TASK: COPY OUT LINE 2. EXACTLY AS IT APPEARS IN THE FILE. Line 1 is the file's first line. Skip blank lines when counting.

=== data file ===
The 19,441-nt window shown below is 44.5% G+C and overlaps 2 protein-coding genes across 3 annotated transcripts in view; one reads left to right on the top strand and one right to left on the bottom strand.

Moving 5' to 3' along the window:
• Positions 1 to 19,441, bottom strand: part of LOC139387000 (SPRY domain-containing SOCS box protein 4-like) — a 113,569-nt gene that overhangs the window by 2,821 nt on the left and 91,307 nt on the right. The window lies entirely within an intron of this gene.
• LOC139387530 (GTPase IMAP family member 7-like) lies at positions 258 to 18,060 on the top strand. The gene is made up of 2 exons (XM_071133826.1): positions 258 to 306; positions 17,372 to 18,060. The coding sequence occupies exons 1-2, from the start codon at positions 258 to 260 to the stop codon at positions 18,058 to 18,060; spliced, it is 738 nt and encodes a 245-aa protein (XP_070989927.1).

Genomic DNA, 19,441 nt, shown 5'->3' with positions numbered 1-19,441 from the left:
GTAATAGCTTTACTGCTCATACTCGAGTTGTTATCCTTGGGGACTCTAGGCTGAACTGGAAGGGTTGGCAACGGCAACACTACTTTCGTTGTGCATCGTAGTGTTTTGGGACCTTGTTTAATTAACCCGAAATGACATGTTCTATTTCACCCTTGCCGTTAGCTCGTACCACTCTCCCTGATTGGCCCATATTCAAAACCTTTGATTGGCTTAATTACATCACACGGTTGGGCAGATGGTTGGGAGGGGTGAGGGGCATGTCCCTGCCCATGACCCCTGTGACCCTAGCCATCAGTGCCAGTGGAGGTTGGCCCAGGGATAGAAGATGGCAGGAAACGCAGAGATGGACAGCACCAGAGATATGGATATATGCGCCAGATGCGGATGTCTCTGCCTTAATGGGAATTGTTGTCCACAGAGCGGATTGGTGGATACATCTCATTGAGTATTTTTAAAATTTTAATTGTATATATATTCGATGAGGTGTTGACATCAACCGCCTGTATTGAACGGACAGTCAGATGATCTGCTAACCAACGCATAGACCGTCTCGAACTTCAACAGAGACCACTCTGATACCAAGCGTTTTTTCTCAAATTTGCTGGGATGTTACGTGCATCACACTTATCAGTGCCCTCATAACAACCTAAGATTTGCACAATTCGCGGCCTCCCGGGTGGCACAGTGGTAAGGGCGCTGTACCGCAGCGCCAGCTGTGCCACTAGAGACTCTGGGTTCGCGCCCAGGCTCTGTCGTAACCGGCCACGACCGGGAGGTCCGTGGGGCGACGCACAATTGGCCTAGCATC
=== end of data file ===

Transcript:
Moving 5' to 3' along the window: